Ramesh Ponnuru objects to characterizing Paul Ryan’s Medicare reform plan as a cut:
In 2013, the Congressional Budget Office estimated that the latest version of Ryan’s premium-support idea would generate savings for both the government and Medicare beneficiaries without reducing benefit levels. So no, it doesn’t “definitely” qualify as a cut in benefits, serious or otherwise.
Ponnuru is right about this. Ryan’s original plan included stiff caps on spending and a conservative benchmarking plan. He later got rid of those and added a public option, and the CBO did in fact estimate that a plan like this would save money without benefit cuts. It wouldn’t save very much money—about 2 percent of total Medicare spending in 2020—but it was still a savings. Nonetheless, there are a few things to keep in mind in case you haven’t read all the fine print in the CBO report:
- Every existing Republican proposal I’m aware of grandfathers existing seniors, who are allowed to stay in the old system if they want to. But CBO estimates that this would reduce total savings to a minuscule 0.3 percent of Medicare spending.
- After a few years, CBO says there would be no further cost bending. There would still be savings, since the new system would start with a lower cost base than the current system, but savings would no longer increase. It’s a one-shot deal.
- Essentially all of the estimated savings come from an expectation that competition would drive down costs in regions with high spending levels. The assumption here is that high-cost regions are systematically overcharging for reasons unrelated to quality of care.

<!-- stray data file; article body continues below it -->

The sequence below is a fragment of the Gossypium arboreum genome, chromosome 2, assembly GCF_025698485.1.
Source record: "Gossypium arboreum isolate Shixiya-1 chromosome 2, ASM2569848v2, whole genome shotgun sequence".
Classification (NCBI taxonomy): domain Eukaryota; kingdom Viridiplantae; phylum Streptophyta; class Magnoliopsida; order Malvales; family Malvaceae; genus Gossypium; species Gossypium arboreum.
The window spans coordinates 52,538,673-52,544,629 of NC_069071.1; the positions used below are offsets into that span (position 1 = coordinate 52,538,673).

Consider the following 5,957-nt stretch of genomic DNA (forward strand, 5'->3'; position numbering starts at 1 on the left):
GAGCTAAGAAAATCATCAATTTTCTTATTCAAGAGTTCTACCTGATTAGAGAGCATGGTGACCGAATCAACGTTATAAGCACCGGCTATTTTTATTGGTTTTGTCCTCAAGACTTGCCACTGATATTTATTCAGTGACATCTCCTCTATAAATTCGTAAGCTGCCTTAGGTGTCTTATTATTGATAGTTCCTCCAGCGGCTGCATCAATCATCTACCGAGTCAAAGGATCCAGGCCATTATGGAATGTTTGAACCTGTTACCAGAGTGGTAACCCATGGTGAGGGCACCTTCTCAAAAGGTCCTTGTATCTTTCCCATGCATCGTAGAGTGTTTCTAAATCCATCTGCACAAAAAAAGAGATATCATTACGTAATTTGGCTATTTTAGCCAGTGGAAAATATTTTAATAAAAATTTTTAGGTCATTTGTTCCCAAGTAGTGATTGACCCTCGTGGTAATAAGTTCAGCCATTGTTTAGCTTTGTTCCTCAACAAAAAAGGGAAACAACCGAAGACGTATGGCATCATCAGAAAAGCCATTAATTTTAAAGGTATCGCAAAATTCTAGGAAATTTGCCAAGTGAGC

- CBO estimates that under the new system, premiums charged by private companies would clock in at half the price charged by the public option. That’s pretty astonishing—and hard to believe. But this is just a round-number estimate, and if it’s off by even a little bit, seniors would end up with a net increase in total costs, not a net decrease.
- Republicans have recently said they want to increase the Medicare eligibility age to 67. If this becomes part of the plan, it would obviously represent a huge benefit cut.
In theory, price competition should produce savings. That was the assumption of Obamacare, and for some people that turned out to be true. For others, not so much. Overall, it doesn’t seem to have produced anything extraordinary.
The same would almost certainly be true of Ryan’s plan. Its savings are minuscule, and are balanced on a knife-edge of multiple CBO assumptions. But this raises a key question: if all this is true, why bother? What’s the point of putting an entirely new system in place that’s likely to produce nearly identical costs and benefits compared to the current one?
This is what to keep in mind. The answer, most likely, is that Ryan’s plan is a Trojan horse. He’ll try to get it passed in a form that doesn’t have much effect—and therefore not a lot of opposition—but he thinks that a premium support program is easier to cut back than the current system. In a few years, that’s what he’ll start doing. He’s apparently playing a very long game here.
There might be other reasons, of course. But this is still the key question: why is Ryan so invested in passing a plan that would supposedly have virtually no effect on costs or services? Cui bono?
POSTSCRIPT: In the Trojan horse category, I forgot to mention things that might be quietly included in the Ryan legislation from the start. After all, his plan is just an outline, and plenty of other Republicans will have a chance to add their own pet ideas.
Take Tom Price, for example, soon to be our new Secretary of Health and Human Services. He’s a fan of “balance billing” for Medicare. Never heard of it? That’s pretty much what Price and his friends at the AMA are counting on. Ryan Cooper explains here.